Cancer and sleep deprivation correlate. Disruptions to the sleep cycle can increase the risk of some cancers, while the disorders that ruin sleep patterns can be side-effects of chemotherapy.

An internal “body clock” regulates the sleep cycle by operating on a 24-hour cycle known as the circadian rhythms. “Disruptions in the body clock may raise the odds of cancers of the breast, colon, ovaries and prostate. Exposure to light while working overnight shifts for several years may reduce levels of melatonin, encouraging cancer to grow,” according to Johns Hopkins Medicine. Cancer treatment can give rise to anxiety, depression, fatigue, pain and other medical conditions that can prevent sleep or keep the patients asleep for long hours, a report in the Johns Hopkins Medicine says.

What is ‘power nap’? Is it good for everyone?

“There are many health benefits associated with taking regular power naps — among them long-term memory improvement, enhanced cognitive function, and increased creativity. Research also shows that naps might be beneficial for heart health,” said Dr Harris. He cited a recent case study who followed Swiss adults who took 1–2 naps per week, and found that over a period of 8 years, these same individuals had a lower risk of heart disease and strokes than those who didn’t nap.


Many cultures – mostly Spanish, who invented the term “siesta” – advocate a few hours of sleeping in the afternoon. Research has shown that there are individual differences in the way people sleep, and roughly about half of people tend to have two periods in the day when their body “wants them to sleep”.

This basically means there are differences in the biological clock, and some people are okay with an average of 6 hours (ranging from 4 to 8 hours) in the night, and don’t need to sleep again till the next night, while others may sleep 5 hours in the night and then one hour in the afternoon, Dr Garikapati said.

“So, one can say, that “power naps” are good for certain people due to differences in their biological clocks,” he added.

Are ‘power naps’ helpful?

Dr. Garikapati agrees that power naps are helpful for some people. “A power nap is a colloquial term of short sleep during the day, usually in the middle of busy schedule, for the person to awaken fresh and energetic. Many famous people claim they derive great benefit from such power naps — and they are right.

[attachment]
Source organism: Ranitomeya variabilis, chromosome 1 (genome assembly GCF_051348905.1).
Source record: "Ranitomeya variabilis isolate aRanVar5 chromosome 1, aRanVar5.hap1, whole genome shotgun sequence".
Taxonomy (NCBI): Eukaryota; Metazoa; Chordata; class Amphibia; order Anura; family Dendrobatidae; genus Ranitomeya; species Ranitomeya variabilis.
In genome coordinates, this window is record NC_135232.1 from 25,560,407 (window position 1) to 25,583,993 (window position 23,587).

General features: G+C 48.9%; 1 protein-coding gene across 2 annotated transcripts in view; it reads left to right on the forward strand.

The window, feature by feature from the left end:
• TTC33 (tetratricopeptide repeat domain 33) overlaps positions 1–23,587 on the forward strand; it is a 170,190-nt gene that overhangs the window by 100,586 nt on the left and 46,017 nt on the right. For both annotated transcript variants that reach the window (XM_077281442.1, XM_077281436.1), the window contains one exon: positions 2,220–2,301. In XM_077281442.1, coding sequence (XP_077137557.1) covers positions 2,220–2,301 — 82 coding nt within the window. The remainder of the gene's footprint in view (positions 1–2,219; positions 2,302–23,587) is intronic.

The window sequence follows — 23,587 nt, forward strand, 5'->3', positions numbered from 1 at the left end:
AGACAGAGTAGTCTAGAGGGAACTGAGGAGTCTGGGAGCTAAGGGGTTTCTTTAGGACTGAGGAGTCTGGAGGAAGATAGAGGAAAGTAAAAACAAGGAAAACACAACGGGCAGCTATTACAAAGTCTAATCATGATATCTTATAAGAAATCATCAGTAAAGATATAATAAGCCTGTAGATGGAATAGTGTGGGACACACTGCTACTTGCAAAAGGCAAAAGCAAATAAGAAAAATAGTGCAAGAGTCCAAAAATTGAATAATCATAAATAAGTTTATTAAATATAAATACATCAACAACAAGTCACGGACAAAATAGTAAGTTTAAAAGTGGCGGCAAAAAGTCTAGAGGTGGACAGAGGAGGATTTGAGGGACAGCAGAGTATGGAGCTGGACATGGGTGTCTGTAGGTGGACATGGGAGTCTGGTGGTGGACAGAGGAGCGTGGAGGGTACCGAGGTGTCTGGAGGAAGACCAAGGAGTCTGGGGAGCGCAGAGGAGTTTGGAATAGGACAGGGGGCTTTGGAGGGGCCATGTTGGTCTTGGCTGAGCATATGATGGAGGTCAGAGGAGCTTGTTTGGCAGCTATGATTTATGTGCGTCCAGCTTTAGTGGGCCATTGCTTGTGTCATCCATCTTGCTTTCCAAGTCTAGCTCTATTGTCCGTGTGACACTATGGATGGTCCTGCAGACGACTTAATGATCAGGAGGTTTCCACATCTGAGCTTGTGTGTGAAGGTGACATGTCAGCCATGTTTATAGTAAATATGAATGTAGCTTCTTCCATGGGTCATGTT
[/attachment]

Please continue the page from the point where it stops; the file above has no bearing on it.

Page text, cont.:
“This applies for people who generally have a very busy and tiring schedule. Even a housewife who wakes up early to prepare her children for school, cooks all the food, cleans up the house, and does sundry other things, would benefit from a short nap in the afternoon.”

Signs of sleep deprivation

• The cardinal sign: Day-time sleepiness. This may be preceded by frequent yawning, body aches, desire to stretch, inability to focus or pay attention during work hours and increasing headache.

• “Sleep deprivation may manifest in more sinister ways, such as dyscontrol of blood pressure or blood glucose in patients with hypertension/diabetes, worsening of clinical state in patients with heart failure, or other illnesses, etc.” Dr. Rajsheker Garikapati said.

Signs and Effects of Sleep Deprivation
Image Credit: Dr. Mohammed Harriss / Vijith Pulikkal / Gulf News

How long can you go without sleep before hallucinating?

The longest recorded time without sleep is approximately 264 hours, or just over 11 consecutive days. Although it’s unclear exactly how long humans can survive without sleep, it isn’t long before the effects of sleep deprivation start to show. After only three or four nights without sleep, you can start to hallucinate.

Is it safe to drive if I sleep for only 2 to 3 hours?

No. Drivers getting four or fewer hours in the preceding 24-hour period had the highest risk of single-vehicle crashes, which, according to the US Department of Transport, are more likely to result in injury or death, said Dr. Harris.

Dr. Rajsheker Garikapati warned: “The most dangerous thing to do is to drive in a sleep-deprived condition; you put to risk not only yourself, but other people out there on the roads. Many accidents that happen in the night are due to drivers forced to drive endlessly in the night despite being sleep-deprived.”


Some people are tuned to staying awake late in the night working or for recreational activities; for certain periods of time. For younger people, this may be tolerated by the body. But for older people and as you age, staying up late may come with a cost.

It is always better to be sensitive to and respond to the body’s messages; there is a time in the day, usually in the evening, when the body will send messages to you that it is time to sleep. This may come in the form of lethargy, tiredness, yawning, stretching, losing focus, etc; that would be the right time to sleep, rather than looking at the clock to “call it a day”.

Sleep deprivation UAE